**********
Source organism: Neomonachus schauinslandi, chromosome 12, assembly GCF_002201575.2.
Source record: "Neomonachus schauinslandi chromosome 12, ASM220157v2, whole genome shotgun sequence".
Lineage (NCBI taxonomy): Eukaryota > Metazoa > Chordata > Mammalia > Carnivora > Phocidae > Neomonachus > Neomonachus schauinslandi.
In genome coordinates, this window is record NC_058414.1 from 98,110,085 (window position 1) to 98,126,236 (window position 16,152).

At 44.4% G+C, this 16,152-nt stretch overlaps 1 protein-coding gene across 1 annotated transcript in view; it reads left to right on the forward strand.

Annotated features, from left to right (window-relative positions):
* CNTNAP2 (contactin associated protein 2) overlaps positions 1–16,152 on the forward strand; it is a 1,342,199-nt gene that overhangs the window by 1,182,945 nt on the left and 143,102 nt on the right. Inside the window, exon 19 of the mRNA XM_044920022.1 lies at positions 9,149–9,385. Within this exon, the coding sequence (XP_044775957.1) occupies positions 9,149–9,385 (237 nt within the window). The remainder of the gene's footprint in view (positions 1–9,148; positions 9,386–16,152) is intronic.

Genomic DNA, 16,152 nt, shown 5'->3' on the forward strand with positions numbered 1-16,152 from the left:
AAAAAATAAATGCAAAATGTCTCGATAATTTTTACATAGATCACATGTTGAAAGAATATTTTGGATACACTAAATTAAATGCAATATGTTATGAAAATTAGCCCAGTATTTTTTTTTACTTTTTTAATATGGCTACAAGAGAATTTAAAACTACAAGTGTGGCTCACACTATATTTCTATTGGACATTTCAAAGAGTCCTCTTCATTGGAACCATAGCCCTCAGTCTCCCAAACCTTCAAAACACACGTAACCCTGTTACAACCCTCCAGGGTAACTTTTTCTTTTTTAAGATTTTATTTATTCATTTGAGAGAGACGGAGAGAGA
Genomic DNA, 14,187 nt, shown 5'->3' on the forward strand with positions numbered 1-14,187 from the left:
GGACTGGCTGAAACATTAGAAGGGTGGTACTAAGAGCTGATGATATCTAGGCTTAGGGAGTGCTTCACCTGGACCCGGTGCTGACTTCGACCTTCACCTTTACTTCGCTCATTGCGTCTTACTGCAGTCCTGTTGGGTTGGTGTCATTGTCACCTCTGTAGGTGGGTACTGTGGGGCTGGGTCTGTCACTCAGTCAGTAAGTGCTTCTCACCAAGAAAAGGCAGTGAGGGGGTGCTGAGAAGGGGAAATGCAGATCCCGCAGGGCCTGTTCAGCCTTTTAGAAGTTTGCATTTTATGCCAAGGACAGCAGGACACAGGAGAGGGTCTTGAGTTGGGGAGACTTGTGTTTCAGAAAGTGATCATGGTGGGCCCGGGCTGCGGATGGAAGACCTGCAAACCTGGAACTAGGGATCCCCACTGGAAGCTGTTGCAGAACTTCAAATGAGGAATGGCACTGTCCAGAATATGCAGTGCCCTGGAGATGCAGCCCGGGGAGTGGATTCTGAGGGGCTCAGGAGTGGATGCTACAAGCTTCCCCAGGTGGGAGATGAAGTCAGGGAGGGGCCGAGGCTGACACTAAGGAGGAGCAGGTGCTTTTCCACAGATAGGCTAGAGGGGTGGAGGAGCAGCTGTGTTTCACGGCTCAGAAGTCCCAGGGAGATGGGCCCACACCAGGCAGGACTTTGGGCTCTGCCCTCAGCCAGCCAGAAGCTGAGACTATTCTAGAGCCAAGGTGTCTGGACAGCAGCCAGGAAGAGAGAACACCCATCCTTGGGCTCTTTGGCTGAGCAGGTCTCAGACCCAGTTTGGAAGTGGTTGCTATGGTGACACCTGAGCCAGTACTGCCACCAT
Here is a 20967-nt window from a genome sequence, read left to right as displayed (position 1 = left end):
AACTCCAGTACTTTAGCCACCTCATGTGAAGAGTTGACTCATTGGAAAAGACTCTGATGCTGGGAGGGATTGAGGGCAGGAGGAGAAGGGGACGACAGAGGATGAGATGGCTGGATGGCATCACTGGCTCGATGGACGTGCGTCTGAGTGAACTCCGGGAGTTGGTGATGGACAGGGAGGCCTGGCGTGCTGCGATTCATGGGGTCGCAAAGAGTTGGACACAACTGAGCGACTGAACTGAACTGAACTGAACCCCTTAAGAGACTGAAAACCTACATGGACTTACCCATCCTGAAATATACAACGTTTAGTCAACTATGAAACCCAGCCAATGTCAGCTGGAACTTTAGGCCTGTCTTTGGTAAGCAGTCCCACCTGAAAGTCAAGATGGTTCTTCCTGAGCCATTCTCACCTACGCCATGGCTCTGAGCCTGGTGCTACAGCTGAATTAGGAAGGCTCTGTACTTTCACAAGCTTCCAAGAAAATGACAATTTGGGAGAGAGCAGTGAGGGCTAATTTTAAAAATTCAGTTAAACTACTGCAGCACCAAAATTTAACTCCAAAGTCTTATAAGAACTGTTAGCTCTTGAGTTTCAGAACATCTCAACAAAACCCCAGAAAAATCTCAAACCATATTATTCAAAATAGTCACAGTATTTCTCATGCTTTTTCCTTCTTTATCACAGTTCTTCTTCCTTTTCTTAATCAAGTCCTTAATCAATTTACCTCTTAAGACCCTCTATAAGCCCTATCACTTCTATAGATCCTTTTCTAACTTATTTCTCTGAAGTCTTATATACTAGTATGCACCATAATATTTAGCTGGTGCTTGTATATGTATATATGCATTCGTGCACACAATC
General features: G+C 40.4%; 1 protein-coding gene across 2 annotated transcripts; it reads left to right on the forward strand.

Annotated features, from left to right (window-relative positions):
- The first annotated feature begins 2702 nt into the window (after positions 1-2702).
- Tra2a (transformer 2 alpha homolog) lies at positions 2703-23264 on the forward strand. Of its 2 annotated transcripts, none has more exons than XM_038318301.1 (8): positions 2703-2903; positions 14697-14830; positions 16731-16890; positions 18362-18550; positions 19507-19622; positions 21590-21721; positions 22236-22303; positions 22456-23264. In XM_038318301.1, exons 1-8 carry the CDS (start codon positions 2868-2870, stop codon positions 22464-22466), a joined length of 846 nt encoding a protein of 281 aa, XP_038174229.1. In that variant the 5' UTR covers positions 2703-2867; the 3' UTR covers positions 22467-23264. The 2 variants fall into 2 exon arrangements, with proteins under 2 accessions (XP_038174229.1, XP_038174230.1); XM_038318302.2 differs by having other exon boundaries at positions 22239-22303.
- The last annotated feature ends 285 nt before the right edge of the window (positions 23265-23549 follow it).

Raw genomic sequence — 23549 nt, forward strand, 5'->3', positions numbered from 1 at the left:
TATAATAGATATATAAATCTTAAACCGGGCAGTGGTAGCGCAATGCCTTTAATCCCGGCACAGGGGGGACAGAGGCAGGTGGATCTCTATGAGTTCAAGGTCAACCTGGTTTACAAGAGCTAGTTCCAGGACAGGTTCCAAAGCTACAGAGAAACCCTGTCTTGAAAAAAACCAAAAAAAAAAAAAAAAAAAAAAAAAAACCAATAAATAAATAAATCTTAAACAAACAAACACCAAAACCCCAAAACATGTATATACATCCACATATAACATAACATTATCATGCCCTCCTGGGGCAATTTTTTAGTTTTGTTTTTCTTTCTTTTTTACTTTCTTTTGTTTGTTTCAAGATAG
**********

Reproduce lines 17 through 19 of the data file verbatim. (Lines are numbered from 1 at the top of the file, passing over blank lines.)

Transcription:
- Tra2a (transformer 2 alpha homolog) lies at positions 2703-23264 on the forward strand. Of its 2 annotated transcripts, none has more exons than XM_038318301.1 (8): positions 2703-2903; positions 14697-14830; positions 16731-16890; positions 18362-18550; positions 19507-19622; positions 21590-21721; positions 22236-22303; positions 22456-23264. In XM_038318301.1, exons 1-8 carry the CDS (start codon positions 2868-2870, stop codon positions 22464-22466), a joined length of 846 nt encoding a protein of 281 aa, XP_038174229.1. In that variant the 5' UTR covers positions 2703-2867; the 3' UTR covers positions 22467-23264. The 2 variants fall into 2 exon arrangements, with proteins under 2 accessions (XP_038174229.1, XP_038174230.1); XM_038318302.2 differs by having other exon boundaries at positions 22239-22303.
- The last annotated feature ends 285 nt before the right edge of the window (positions 23265-23549 follow it).

Raw genomic sequence — 23549 nt, forward strand, 5'->3', positions numbered from 1 at the left: